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PostPosted: March 29th, 2009, 10:24 am 
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I've been following this thread with a bit of trepidation. My wife and I received our new Esquif Mistral 17.5 yesterday--our wedding present. I'd heard a bit of uncertainty regarding the material when we chose it last fall but decided to take a chance on the promise of a 60-pound tripping boat. And the TwinTex whitewater boats I've seen on the rivers seem to hold up okay.

There's still too much ice to get out up here but hopefully next weekend. Initial impressions after portaging it through the streets of Wawa, Ont (the best I could do): Reasonably light compared to a Royalex canoe, but definitely not as light as Kevlar. The yoke is very comfortable and has a springy feel.

The finish looks okay, though there is an obvious seam on the exterior of the hull where a piece of material was spliced in (it looks like three sheets of Twintex were used--bow section, stern section and a 2.5-foot splice in the middle. The interior is smooth (seams are not noticeable).

Core material (foam, I hope) is "stamped" with circles. Esquif did a nice job installing bow and stern floatation cages.

Lines are beautiful, Prospector-ish. Carbon fibre-look is sexy and cool, offset nicely by yellow logos.

We're taking it on a 12-day trip on the upper Missinaibi this summer. I suppose that will be the ultimate test.

For installing knee pads, it sounds like self-adhesive is the way to go, right?


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PostPosted: March 29th, 2009, 10:32 am 
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Location: Kanata, Ontario Canada
Greenlander, PM Al Greve (if he hasn't already touched base)
he'll talk you through it. He's sold a few Mistrals so he'll be a good contact. He's away today at the races but should be timely after tomorrow.

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PostPosted: March 29th, 2009, 10:49 am 
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GREENLANDER---- For rather careful whitewater paddlers like me, Twintex is very strong and unlikely to crack. I seldom crack my conventional whitewater boats.

I think you can go tripping in your Mystral without having to limit yourselves with concerns about damage. Sensible precautions are still in order. Those who have damaged Twintex Zephyrs have done it in some cases with a classical hard stern thump going over a ledge. If you're running your Mystral with a load, and running a section with ledges, modify your route accordingly. If you're running tandem but with light gear, there's less concern. With experience, there are little squiggles and twists you can do when running ledges so the stern doesn't get thumped as hard.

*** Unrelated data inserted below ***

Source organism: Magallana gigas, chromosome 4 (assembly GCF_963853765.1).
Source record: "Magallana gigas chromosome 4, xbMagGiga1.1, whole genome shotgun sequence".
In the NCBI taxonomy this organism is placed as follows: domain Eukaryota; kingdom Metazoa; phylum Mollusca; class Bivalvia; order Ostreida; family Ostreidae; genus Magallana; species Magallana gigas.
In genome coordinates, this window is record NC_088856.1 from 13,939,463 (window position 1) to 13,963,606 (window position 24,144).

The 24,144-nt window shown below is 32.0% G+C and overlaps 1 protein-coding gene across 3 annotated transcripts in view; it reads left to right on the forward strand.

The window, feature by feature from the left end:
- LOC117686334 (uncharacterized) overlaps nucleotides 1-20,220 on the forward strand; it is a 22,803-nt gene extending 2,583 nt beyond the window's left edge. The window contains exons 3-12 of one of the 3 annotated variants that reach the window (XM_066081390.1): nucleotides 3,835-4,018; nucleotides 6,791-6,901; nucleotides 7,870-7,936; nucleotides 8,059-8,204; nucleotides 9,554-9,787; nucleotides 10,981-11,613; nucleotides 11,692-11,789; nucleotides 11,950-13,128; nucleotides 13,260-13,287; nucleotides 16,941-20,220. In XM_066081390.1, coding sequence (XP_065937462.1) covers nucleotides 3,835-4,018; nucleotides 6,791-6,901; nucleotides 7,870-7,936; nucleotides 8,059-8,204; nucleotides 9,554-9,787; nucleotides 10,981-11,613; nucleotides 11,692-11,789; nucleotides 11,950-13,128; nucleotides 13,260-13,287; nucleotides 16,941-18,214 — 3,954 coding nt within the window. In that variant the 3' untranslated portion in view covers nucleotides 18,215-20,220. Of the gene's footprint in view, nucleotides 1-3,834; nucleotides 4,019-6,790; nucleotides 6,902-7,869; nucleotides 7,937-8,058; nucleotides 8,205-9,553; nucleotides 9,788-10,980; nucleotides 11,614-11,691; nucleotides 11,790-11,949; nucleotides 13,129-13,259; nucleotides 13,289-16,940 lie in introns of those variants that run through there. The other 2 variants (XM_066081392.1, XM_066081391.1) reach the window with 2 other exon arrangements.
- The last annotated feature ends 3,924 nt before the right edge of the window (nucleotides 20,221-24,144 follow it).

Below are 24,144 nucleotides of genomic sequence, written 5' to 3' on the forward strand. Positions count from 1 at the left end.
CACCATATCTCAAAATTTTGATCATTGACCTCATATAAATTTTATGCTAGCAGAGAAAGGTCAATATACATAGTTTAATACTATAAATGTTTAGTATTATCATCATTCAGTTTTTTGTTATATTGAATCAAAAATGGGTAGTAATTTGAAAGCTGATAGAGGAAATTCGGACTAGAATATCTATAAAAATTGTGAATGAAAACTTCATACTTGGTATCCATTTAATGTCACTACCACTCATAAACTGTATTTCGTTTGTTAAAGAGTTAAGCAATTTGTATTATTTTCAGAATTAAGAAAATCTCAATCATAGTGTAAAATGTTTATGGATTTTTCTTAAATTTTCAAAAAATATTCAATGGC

Back in the 70s and 80s, we paddled an 18.5 foot fiberglass canoe on very ledgy rivers and never cracked the hull..... until we ran Chattooga section 3 at a moderate level, and some ledge whacks produced classical stern compression damage. Still, the boat didn't leak, and the damage was easy for me to fix.

That's the one thing about Twintex. Right now, it isn't easy to fix. But poly boats aren't easy to fix either, and people don't worry about it.


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PostPosted: March 29th, 2009, 11:18 am 
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Greenlander wrote:
We're taking it on a 12-day trip on the upper Missinaibi this summer. I suppose that will be the ultimate test.


Be sure to let us know how it works out. If you get a chance, wrap it around a rock, stomp it back into shape and take some pictures :wink:

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PostPosted: March 29th, 2009, 11:43 am 
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Yeah, right... :-?


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PostPosted: March 29th, 2009, 12:07 pm 
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Location: Kanata, Ontario Canada
I don't think it's the big rocks.....it's the little rocks.....
the ones that you roll a full canoe over on to do the "lazy" dump on shore.

Hubby just cracked his Taureau at the cockpit this way(yes I know it's not the same material :-? )
just an example of a boat I've seen take one hell of a pounding and not even dent, (seriously, he likes lines that pissing in the water changes things)and then a stupid thing damage it. It's the dumb ass should have know better moves like this and drag portaging or cranking the hull down on a rack when it's on it's side or rubbing resistance in transport

And you know....yes you can paddle a roylex boat after it's had a full gear wrap around a rock and then jump on it to get it straight......but it's not as good as new.
Greenlander, you aren't at a boat disadvantage, yes, couple people here are really interested in how the trip goes, shots before and after on the hull if you wish to share would help.
Also what you decided on for your trip repair kit
Cheers!

Edit, on EZ's theme...... wedges between rocks with loads will rip any material.
Tripping is not playboating. It' loaded boat with different forces and controled decent and backferries are in order. If you are wildly out of control, it's not entirely the materials fault.